“We were so excited to just see each other and it was so comforting and I think that’s what representation does — it brings comfort to know that you aren’t the only one and that you aren’t invisible and that there’s someone who has felt the same way as you,” Ekabutr said.

Yuen, a UMass alumna, discussed being a person of color in college and how she worked to create more representation for BIPOC students on campus. “We were able to create, you know, programming to talk about Native Hawaiian issues,” Yuen said. “We don’t have a cultural center for Native Hawaiian heritage or Pacific Islander Heritage.”

The panel also discussed how to better represent Asian American and Pasific Islander women at work. “Would you say your workplace is doing enough for people who identify as Asians?” asked May Aung, a sophomore operations & information management and public health major.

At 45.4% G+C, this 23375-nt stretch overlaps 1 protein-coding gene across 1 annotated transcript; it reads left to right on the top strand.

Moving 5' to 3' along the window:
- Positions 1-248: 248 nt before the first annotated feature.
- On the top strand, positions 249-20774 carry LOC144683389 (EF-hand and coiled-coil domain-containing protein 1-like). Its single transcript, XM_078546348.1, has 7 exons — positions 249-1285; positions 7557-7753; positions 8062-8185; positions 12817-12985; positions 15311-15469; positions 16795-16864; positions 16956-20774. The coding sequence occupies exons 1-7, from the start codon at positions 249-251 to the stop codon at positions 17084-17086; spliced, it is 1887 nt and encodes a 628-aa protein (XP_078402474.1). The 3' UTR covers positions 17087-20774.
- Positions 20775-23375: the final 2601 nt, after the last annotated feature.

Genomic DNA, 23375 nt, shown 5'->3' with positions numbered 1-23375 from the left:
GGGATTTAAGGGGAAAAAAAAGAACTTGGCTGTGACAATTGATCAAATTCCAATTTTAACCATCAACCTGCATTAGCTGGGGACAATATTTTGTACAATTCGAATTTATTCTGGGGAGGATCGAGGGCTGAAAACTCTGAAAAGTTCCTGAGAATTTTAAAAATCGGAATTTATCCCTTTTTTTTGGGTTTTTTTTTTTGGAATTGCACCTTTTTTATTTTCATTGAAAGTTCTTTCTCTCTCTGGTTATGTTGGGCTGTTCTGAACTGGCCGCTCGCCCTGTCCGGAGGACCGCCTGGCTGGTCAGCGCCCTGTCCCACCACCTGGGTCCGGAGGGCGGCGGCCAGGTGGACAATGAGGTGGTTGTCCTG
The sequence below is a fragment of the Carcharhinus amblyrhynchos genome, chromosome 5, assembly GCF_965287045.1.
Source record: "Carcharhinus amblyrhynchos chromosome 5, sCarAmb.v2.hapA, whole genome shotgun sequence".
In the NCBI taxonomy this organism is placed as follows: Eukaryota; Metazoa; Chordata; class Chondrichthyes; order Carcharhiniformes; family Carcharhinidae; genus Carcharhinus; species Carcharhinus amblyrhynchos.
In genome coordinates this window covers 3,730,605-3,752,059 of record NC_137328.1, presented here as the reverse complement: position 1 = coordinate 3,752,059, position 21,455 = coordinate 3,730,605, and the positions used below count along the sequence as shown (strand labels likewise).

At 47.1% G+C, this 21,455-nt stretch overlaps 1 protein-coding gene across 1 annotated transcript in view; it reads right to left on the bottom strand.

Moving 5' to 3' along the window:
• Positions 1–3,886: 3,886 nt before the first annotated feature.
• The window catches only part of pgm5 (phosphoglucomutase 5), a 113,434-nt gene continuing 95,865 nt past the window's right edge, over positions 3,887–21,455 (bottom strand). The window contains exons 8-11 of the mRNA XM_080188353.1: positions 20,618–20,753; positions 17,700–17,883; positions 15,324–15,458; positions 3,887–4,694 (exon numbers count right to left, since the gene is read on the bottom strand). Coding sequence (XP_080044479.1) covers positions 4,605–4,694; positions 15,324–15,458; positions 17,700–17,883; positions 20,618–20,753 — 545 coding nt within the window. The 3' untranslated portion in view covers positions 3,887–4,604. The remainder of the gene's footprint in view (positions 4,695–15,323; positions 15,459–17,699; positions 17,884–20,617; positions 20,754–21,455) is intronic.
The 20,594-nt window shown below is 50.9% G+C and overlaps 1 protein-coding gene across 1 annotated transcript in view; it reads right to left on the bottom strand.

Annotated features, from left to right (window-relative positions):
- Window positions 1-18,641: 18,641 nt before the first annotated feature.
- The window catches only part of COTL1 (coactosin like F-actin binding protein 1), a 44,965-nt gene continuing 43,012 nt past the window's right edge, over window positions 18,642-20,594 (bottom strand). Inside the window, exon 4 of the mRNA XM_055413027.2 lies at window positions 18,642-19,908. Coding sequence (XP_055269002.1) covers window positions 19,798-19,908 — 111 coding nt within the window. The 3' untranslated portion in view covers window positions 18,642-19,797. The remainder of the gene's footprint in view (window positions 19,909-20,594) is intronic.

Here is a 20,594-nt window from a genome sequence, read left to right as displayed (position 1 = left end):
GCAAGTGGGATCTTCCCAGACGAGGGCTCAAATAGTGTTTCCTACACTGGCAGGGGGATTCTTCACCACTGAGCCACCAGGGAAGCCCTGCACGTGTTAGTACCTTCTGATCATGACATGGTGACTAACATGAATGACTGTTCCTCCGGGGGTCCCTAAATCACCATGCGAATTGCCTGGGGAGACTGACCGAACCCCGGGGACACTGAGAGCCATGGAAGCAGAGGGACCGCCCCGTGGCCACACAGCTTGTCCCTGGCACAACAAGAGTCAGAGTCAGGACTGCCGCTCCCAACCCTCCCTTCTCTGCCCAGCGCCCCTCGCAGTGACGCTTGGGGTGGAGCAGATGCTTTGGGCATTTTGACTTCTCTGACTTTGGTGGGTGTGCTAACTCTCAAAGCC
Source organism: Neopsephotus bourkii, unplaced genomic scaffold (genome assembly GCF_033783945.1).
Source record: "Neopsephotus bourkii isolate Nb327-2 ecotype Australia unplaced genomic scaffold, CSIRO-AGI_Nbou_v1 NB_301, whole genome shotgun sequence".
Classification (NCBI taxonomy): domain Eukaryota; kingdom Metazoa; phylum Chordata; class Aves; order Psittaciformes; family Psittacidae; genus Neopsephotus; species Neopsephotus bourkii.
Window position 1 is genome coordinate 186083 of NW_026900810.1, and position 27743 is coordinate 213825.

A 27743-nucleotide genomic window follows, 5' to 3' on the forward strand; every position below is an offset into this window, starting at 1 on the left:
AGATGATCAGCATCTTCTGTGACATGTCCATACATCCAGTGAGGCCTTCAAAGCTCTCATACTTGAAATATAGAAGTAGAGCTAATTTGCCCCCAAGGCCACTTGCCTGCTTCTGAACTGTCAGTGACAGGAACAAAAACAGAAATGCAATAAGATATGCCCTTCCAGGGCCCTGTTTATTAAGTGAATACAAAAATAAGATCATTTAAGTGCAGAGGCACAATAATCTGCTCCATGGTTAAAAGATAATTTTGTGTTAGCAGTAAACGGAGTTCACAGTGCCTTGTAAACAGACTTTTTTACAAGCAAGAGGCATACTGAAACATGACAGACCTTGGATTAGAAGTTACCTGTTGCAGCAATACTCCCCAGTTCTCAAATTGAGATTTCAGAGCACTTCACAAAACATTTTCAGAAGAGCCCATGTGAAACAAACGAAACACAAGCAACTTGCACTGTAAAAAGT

Assistant Director of Alumni and Friends Engagement at Clark University Maria Gallant spoke about the harms caused by a lack of representation.

“When you don’t see yourself or you see someone who looks like you in any opportunity in any workspace or any industry, it’s hard to imagine yourself in that position,” she said. She also noted that she now tries to make herself as visible as possible in her role at Clark, but she hasn’t always. “I waited until I was in my 40s to have a voice, don’t wait that long.”

Gallant spoke about how her college experience was colored by narrow prospective career paths. “I’m supposed to be a doctor, scientist, something like that,” she said before adding that the field was not where she wanted to end up in. “Being an administrator in higher ed was not something that anybody offered me.”

The panelists discussed how UMass also needs to better represent communities of color.

Jarme mentioned how diversity, equity and inclusion programs fall short. “We don’t wake up in the morning and say, oh, we are going to go be of color . . . So why is it that someone in any workspace can say, oh, we’re going to do a DEI thing?”